Politics & Policy

The War On Racism Has Been Won; The Role Model Dilemma; Title Pox Is More Like It; Motor Mouth World Championship


The NAACP thinks there should be more black people on TV. They announced this week that they may sue the television networks because the new fall line-up doesn’t have any black actors in the lead roles. To be honest, it’s a fair gripe — there isn’t really any good reason for there not to be more black-oriented entertainment in a 500-channel universe. And there will be.

But just not in this year’s new fall line-up. And that’s not a big deal.

But the NAACP’s reaction just shows how they and other race-groups can be their own worst enemies. They know that this isn’t bigotry at work. The people who make sitcom decisions are Upper West Side liberals who’ve gone to the Left coast so they can be really knee-jerk in their politics. They can’t even bring themselves to call the networks racist, which is saying something, considering how glibly that charge gets thrown around.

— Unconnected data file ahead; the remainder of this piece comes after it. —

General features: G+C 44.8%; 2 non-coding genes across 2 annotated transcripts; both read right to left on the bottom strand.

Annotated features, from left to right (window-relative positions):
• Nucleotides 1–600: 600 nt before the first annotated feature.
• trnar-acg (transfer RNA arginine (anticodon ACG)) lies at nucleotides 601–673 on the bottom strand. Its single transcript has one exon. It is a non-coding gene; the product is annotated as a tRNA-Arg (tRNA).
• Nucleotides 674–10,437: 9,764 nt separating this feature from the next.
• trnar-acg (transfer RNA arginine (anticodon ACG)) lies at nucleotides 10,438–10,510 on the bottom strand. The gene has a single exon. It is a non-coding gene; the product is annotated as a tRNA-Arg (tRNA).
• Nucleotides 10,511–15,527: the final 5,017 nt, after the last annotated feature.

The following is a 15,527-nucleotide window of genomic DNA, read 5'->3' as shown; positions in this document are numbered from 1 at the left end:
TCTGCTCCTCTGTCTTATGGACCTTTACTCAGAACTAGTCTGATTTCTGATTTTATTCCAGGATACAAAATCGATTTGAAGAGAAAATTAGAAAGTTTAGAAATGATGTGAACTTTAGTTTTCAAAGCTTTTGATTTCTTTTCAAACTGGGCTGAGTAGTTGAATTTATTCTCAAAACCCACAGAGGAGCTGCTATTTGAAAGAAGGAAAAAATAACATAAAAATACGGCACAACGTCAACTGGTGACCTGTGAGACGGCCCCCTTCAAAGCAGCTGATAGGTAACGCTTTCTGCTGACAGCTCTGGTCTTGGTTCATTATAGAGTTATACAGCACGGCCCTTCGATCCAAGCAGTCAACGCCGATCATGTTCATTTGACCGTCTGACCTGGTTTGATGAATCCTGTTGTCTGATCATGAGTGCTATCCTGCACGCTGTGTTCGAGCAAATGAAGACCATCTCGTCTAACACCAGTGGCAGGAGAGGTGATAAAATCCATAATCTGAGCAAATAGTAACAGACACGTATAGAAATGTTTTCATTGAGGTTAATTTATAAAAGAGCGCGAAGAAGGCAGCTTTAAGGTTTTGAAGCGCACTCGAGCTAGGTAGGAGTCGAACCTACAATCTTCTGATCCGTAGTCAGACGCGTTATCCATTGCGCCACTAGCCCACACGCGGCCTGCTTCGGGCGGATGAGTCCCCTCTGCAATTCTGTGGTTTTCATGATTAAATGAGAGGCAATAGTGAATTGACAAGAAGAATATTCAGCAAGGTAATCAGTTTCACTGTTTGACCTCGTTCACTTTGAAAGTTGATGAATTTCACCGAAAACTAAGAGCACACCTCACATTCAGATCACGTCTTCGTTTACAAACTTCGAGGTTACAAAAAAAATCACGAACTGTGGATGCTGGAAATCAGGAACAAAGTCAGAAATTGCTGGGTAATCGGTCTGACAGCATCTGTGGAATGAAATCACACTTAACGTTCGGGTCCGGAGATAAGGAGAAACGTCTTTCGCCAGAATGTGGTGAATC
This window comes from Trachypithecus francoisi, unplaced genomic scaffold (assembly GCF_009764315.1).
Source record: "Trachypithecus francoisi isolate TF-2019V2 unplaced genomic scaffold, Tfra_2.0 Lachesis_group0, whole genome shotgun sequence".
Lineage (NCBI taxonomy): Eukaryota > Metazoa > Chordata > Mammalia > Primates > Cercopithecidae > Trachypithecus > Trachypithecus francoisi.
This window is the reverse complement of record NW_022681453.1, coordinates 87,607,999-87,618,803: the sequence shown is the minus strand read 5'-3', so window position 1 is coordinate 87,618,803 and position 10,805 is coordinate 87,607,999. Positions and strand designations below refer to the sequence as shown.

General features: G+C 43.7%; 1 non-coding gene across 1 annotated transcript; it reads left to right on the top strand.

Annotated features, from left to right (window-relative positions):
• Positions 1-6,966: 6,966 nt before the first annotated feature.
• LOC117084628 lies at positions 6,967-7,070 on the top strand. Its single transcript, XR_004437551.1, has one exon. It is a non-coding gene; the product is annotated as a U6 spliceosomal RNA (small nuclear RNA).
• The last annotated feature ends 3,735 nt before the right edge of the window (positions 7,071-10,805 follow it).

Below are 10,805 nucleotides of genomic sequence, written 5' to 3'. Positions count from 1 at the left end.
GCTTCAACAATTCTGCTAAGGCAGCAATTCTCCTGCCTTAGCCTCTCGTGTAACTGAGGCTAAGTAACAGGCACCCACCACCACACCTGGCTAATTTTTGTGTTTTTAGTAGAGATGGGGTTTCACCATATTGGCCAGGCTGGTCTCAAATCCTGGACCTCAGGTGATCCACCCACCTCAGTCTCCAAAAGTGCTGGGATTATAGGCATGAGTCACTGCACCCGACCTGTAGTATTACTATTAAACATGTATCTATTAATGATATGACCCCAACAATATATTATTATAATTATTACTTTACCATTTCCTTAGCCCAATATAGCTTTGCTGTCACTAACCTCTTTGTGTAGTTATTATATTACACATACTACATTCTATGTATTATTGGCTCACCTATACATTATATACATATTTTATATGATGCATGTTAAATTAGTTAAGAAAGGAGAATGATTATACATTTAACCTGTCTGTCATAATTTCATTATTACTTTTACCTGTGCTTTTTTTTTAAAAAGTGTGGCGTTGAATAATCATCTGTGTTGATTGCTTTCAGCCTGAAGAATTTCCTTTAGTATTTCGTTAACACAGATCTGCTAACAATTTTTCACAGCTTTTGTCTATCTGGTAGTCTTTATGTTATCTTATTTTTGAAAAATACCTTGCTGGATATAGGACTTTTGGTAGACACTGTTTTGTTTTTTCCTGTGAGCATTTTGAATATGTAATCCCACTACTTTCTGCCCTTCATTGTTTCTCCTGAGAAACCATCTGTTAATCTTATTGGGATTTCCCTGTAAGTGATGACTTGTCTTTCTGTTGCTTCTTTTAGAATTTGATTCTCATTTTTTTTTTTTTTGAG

The science of picking sitcoms is only slightly more irrational than the science of predicting victory in battle by deciphering the color of a disemboweled goat’s spleen. The fact that no shows with black lead characters made it to air this year is about as significant as the fact that no sitcoms about astronauts made it. Everyone knows that appealing to a black audience can be a successful network strategy. Blacks are only getting more prosperous, and they watch more TV on average than whites. Does anyone doubt that this is a minor one-year hiccup?

But they can’t leave it alone. Now there is this notion out there that black shows can only get on when networks get sued or mau-maued. That ratchets up racial tensions a bit more in another nook of American life where things were okay.

More to the point, it undercuts an already-eviscerated notion that the NAACP is deeply invested in: the idea that the society is drenched in racism. If this is their big issue, then we can call the troops home in the war against racism. We’ve won.